I presume there is a router between the two networks, otherwise you won't be able to connect at all.
Do both networks already have a default gateway defined? If they share a common gateway router, machines on both networks should be able to ping machines on the other network now. If they can't do that, there may be some type of firewalling rule on the shared router getting in the way.
Now lets take a more complex situation. Machine A with address 192.168.1.100 wants to connect to machine B at 192.168.2.100. Machine A uses a router at 192.168.1.1 as its default gateway, while B uses 192.168.2.1. If the router at 192.168.2.1 is "multi-homed" with an interface on the 192.168.1.0/24 network as well, say 192.168.1.2, you can tell machine A to use that router to connect to the 192.168.2.0/24 network like this:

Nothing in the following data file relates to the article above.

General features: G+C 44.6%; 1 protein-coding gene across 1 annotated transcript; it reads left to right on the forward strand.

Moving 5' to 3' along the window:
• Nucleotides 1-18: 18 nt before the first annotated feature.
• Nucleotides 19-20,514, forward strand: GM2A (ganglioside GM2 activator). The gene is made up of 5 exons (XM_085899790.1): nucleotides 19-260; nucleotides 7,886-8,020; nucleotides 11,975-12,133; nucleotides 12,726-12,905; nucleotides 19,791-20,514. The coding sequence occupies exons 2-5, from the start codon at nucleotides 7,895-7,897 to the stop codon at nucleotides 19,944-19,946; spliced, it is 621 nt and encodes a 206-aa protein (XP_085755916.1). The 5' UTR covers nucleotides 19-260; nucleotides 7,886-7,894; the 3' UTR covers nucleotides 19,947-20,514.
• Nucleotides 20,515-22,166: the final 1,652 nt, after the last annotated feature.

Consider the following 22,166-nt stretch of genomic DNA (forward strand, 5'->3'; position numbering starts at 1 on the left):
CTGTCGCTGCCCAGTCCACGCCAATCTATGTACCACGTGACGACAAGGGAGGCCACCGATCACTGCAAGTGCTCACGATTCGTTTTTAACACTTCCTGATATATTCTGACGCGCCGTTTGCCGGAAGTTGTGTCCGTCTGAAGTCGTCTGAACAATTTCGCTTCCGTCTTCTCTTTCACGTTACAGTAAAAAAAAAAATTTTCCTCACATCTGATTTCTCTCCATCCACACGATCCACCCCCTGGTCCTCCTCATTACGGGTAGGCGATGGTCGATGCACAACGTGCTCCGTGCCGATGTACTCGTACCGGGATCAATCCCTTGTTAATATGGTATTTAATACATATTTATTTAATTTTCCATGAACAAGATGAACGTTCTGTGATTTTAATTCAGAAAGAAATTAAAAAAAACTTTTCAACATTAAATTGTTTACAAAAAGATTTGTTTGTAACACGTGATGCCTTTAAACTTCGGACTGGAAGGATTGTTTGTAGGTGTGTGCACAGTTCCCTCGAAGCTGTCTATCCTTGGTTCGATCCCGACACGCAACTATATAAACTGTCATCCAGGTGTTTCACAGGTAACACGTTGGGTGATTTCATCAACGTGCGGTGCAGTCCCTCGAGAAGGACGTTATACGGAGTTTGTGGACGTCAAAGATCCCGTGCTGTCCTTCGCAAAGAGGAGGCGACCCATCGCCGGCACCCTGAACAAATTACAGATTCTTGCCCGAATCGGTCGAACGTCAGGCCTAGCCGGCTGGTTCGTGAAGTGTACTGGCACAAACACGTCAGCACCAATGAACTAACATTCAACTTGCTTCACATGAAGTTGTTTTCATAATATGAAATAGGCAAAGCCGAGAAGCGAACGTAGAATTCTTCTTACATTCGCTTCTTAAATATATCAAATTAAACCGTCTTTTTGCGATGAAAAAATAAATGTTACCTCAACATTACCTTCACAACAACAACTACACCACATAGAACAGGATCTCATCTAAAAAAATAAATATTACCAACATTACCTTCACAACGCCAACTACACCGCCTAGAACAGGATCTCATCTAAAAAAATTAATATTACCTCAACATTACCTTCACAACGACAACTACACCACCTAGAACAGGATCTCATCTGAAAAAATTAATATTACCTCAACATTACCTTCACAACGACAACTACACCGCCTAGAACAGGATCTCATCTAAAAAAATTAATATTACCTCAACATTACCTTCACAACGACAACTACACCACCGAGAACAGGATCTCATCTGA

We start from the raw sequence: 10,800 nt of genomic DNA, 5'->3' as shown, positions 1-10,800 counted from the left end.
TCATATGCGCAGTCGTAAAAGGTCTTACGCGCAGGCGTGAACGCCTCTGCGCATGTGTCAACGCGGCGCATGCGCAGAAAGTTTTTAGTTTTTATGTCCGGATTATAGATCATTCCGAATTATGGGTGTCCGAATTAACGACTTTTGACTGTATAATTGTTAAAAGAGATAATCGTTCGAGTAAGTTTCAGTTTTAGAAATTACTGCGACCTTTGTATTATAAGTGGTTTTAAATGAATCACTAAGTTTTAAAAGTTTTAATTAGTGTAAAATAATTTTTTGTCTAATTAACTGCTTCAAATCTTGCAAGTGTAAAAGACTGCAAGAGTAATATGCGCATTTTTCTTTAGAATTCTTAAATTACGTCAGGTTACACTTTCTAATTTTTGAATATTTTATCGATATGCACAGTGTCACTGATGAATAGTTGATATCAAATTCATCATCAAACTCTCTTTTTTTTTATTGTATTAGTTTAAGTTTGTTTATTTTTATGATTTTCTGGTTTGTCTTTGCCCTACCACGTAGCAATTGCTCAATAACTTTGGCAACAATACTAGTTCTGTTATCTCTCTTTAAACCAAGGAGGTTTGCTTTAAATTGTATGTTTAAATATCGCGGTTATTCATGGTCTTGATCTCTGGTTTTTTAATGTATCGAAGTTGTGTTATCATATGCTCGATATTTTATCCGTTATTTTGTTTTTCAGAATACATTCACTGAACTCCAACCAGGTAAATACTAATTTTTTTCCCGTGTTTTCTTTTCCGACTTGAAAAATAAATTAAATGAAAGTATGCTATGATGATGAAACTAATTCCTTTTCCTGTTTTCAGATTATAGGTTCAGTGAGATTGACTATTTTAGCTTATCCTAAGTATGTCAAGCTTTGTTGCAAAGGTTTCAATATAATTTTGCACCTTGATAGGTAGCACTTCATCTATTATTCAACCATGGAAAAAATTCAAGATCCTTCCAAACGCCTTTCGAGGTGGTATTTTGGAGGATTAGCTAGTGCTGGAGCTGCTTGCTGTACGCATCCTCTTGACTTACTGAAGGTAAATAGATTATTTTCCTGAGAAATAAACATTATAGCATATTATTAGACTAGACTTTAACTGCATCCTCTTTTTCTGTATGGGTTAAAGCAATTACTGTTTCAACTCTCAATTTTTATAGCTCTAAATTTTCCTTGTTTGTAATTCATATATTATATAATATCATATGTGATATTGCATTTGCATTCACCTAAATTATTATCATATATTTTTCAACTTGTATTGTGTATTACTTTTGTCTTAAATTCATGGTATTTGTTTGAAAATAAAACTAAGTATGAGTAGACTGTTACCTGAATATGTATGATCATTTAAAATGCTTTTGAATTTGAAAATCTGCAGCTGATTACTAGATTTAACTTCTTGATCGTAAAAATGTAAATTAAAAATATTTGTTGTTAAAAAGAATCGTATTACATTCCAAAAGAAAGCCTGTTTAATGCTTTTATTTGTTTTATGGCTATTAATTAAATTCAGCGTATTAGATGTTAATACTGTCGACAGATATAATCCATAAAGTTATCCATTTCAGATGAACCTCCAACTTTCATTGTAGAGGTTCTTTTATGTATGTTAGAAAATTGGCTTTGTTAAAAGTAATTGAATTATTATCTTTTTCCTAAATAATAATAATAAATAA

Now traffic for .2 network will be sent to 192.168.1.2 where it will be forwarded along to machines in the 192.168.2.0/24 network.
sudo /sbin/ip route add 192.168.2.0/24 via 192.168.1.2
In brief, somewhere there is a router that sits between your two networks. Write a routing rule like the one above that sends traffic for the other network to the shared router. Once you have a rule that works, you can add it to /etc/rc.local so it will be run at each reboot. (Omit the sudo when adding the route command to rc.local.)
If you can't figure out how to apply these scenarios to your situation, we need a lot more details. Specifically how both machines connect to the network and what routers are in use.